Nevertheless, its statement following the release of the Senate study made no calls for further investigation of medical practitioners, whether they were members of national associations or otherwise.

Asked if there was any reason why the investigation of medical professionals was not mentioned in the press statement, a spokesperson tells the Medical Independent (MI): “The WMA tends to issue guidance and comment on general issues of ethical practice. Calls for specific investigations would usually be a matter for individual national medical associations.”

Violation of values

According to the spokesperson, WMA policies set out advice to national medical associations (NMAs) and physicians to monitor, denounce and report incidents of torture. “Therefore the WMA fully supports reporting professionals on these grounds and would support any NMA taking such a course of action. The main barrier is gathering the necessary information.”

The American Medical Association (AMA), in its post-study press statement, underlined it “has taken a clear stand that the participation of physicians in torture and coercive interrogation is a violation of core ethical values”.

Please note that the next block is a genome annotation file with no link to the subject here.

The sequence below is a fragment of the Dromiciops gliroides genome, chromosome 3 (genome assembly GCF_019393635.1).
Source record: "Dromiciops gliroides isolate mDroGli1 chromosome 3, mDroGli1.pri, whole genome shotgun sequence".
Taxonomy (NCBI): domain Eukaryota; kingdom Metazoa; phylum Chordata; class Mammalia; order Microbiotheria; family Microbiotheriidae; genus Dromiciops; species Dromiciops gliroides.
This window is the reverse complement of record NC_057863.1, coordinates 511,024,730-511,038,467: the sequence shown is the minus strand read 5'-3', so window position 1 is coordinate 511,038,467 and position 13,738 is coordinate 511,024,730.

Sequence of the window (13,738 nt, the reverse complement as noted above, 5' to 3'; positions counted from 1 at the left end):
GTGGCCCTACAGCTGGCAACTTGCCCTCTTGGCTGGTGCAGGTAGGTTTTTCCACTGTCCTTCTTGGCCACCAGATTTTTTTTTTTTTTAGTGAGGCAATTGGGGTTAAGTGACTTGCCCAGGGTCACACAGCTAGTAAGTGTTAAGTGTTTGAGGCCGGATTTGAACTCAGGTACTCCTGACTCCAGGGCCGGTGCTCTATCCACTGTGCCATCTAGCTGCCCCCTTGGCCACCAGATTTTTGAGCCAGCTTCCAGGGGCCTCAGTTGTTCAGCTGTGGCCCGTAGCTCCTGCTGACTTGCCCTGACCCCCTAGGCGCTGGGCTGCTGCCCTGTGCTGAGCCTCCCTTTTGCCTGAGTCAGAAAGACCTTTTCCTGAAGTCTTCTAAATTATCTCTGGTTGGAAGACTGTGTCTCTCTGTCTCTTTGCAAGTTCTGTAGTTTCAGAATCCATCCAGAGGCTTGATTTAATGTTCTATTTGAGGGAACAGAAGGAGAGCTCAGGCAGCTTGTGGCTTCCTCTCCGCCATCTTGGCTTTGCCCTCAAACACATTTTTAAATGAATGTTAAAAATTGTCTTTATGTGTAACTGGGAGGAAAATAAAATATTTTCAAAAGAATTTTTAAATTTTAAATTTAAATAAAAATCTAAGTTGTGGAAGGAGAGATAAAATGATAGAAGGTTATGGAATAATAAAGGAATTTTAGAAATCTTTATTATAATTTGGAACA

It further stated: “The AMA will continue to advocate that no doctor is asked to go against the ethics of the profession, to remind physicians of their ethical obligations, and to ensure that medical professionals are never involved in the abuse of detainees in US custody.”

However, there was no reference to a need for further investigation of the medical professionals concerned. MI asked the AMA if it would support reporting of practitioners to licensing boards; if it had investigated whether any practitioners were members; and whether it was calling for any further investigation relating to the actions of medical practitioners, as documented in the Senate committee study.

The AMA response to MI refers in oblique terms to the Senate study having not published identifiable information on the medical and health professionals who were involved in the interrogation programme.